Chinese energy officials signaled Saturday that they were keen to pursue a major gas deal with Russia despite a proliferation of alternative supplies and that they had made a new proposal to overcome a price deadlock.
Talks between China , the world's fastest-growing energy consumer, and Russia, the world's largest conventional gas producer, fell apart late last year when China, frustrated by years of stalemate over price, increased its supplies from rival producer Turkmenistan.
A senior energy official visiting Moscow as part of a delegation led by Chinese Vice Premier Li Keqiang, who is on track to succeed Premier Wen Jiabao, told reporters that China had proposed a new model for cooperation on gas during the visit.
"Now all that remains is the question of prices," said Liu Tienan, the head of China's National Energy Administration.
He said Li had presented "a completely new model of developing of cooperation … in the natural gas sphere and received a positive assessment from the Russian side."
"We are interested in the companies of our two countries beginning discussions and consultations on this issue under the new model of cooperation."
Earlier in the day, the chairman of China National Petroleum Corp., Jiang Jiemin, reiterated to an economic conference that most of the key points of a gas deal were agreed.
"We have signed a buy-sell agreement with Gazprom," Jiang said, singling out the deal among successful ventures, including a loans-for-oil deal, under which China receives 300,000 barrels per day via a dedicated pipeline, and joint oil exploration in Siberia.
Under the terms of the gas deal, which was nearly finalized last year, Russia would sell up to 68 billion cubic meters of pipeline gas per year to China, more gas than it ships to any single European customer.
The two countries had agreed on everything but price and appeared on the brink of a final agreement a year ago when Chinese President Hu Jintao was preparing to come to Russia for an annual investor showcase in St. Petersburg.
But Russia's gas export monopoly Gazprom refused to accommodate Chinese price demands, arguing that it could sell the same gas to Europe for a higher profit than the Chinese offer had implied.
Frustrated by the long-running standoff, China opted to buy extra gas from the former Soviet state of Turkmenistan and backed up its choice with a decision to build a pipeline to accommodate more Central Asian gas.
A Gazprom source said before the Chinese visit that talks had not progressed, nor had the company reduced its asking price for pipeline gas deliveries to China.
Analysts have said China could not afford to pay Russia's asking price without raising domestic rates and eroding its competitive advantage in manufacturing.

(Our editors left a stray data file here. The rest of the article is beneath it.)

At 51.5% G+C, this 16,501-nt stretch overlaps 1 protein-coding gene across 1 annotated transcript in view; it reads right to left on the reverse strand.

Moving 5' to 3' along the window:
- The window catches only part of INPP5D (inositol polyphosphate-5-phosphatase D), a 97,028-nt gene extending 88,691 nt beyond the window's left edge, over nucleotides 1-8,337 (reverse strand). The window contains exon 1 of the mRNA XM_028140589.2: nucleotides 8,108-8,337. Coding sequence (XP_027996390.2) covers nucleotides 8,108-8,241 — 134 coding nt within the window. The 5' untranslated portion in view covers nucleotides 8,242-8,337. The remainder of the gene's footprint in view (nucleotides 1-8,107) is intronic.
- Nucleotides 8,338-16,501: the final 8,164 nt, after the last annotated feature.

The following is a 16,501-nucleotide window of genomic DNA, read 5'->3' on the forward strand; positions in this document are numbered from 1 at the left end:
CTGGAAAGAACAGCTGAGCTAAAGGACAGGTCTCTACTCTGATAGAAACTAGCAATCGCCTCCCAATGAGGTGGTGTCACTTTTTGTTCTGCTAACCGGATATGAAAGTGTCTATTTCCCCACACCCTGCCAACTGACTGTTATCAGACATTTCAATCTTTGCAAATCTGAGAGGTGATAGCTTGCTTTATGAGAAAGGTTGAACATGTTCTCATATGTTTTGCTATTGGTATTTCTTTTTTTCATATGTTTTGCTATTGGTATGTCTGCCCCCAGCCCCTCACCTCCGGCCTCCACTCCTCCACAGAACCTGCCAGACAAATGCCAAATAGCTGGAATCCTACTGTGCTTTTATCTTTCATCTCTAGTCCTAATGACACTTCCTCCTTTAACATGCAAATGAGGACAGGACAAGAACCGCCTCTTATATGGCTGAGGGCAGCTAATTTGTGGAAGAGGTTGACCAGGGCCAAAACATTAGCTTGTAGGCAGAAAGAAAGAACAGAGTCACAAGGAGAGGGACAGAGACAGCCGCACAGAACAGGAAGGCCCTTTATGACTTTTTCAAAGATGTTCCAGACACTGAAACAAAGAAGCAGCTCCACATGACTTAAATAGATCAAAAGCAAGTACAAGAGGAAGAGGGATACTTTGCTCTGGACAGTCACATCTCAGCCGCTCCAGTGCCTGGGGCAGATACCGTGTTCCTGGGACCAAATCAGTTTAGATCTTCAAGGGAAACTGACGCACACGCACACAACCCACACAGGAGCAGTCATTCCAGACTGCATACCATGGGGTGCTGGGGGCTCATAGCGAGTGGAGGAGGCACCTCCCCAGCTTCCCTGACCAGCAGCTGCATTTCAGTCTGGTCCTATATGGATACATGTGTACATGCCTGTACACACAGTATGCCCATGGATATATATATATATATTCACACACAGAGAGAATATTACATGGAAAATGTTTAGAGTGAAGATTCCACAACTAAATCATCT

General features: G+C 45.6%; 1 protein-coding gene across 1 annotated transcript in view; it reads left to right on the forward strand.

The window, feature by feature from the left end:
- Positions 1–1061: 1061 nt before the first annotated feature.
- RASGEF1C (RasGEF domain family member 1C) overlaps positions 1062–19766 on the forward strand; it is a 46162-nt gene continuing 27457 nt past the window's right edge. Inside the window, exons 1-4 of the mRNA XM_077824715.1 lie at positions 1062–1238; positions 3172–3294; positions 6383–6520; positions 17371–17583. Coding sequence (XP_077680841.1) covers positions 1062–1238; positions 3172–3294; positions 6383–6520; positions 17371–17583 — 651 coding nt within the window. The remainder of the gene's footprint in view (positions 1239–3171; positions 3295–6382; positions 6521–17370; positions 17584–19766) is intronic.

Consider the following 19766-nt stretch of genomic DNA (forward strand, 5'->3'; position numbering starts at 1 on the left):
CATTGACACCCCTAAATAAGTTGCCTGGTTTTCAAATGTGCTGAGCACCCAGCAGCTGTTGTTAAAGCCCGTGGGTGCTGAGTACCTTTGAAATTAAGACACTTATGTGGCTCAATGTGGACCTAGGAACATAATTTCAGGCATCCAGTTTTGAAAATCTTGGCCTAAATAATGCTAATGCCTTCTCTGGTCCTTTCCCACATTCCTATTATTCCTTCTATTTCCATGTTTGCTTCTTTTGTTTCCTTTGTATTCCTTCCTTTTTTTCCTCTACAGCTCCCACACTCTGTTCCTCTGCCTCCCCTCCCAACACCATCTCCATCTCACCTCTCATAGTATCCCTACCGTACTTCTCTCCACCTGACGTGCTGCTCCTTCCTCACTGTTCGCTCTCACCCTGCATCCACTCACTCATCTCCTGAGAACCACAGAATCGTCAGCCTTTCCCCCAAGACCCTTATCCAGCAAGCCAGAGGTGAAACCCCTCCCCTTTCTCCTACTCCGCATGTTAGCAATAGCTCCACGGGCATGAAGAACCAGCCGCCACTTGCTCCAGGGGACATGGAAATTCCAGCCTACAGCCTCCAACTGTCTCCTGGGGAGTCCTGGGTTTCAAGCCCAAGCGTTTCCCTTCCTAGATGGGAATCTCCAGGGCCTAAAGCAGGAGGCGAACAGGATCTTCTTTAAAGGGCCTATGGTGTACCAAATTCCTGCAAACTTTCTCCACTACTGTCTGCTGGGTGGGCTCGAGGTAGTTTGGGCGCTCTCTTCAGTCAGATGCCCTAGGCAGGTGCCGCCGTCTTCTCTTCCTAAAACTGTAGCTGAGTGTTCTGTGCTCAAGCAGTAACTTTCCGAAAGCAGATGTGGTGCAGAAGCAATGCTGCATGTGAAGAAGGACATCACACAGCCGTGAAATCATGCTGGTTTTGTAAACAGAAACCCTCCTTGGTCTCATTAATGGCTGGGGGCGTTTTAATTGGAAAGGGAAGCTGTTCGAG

"As always in the course of big work, there are issues that require additional attention, but we have learned to do it the way close friends do," President-elect Vladimir Putin said Friday after Gazprom chief executive Alexei Miller met Jiang.
"We are looking for compromises and are finding them," Putin said at a meeting with Li, also attended by Russia's top energy official, Deputy Prime Minister Igor Sechin and Energy Minister Sergei Shmatko.
Russia's government — increasingly wary of Gazprom's dependence on pipelines that bind it to specific customers and particularly of increasingly competitive European markets — has meanwhile ordered Gazprom to build new coastal plants to liquefy gas for delivery by tanker.
But Russia's nascent LNG strategy may not yield substantial sales to China, because Russia's sources of gas, except the fields off the Pacific island of Sakhalin, are far from the potential sites of coastal LNG plants, far from Asian markets, or both, which could make them too costly to compete.
China is pursuing unconventional gas production at home and is confronted with a widening array of potential import options — from Central Asian pipe gas to the shale fields of the United States, whose gas could be liquefied for export.
Meanwhile, Deputy Prime Minister Igor Shuvalov announced progress on a joint investment fund with China at a meeting with Li on Saturday. The value of the fund is $4 billion, Shuvalov said, Interfax reported. The goal of the fund is to support investments in companies participating in joint development projects, he added.
Plans for the fund — a venture between sovereign wealth fund China Investment Corp. and a Russian state vehicle — were announced in October, and it is expecting to clinch its first deal in the summer.
"We see an opportunity to expand [the fund] because of other [investors around the world] exhibiting interest in participating," Kirill Dmitriyev, chief executive of the Russian Direct Investment Fund, or RDIF, said in an interview on Friday.
The fund plans to announce that the venture will finalize its "first closing" with $2 billion raised in June, Dmitriyev said. "In June we will form it, and then in July-August we will do the first deal."
RDIF is financing the fund with $1 billion, its Chinese counterpart is adding the same amount, and another $2 billion is expected from Chinese institutional investors.
The Russian Direct Investment Fund was created to give major foreign investors greater comfort in Russia's uncertain business environment and is investing with private equity, strategic investors and sovereign wealth funds.
"The pipeline of potential deals for this fund includes industries such as forestry, machinery [and] logistics," Dmitriyev said.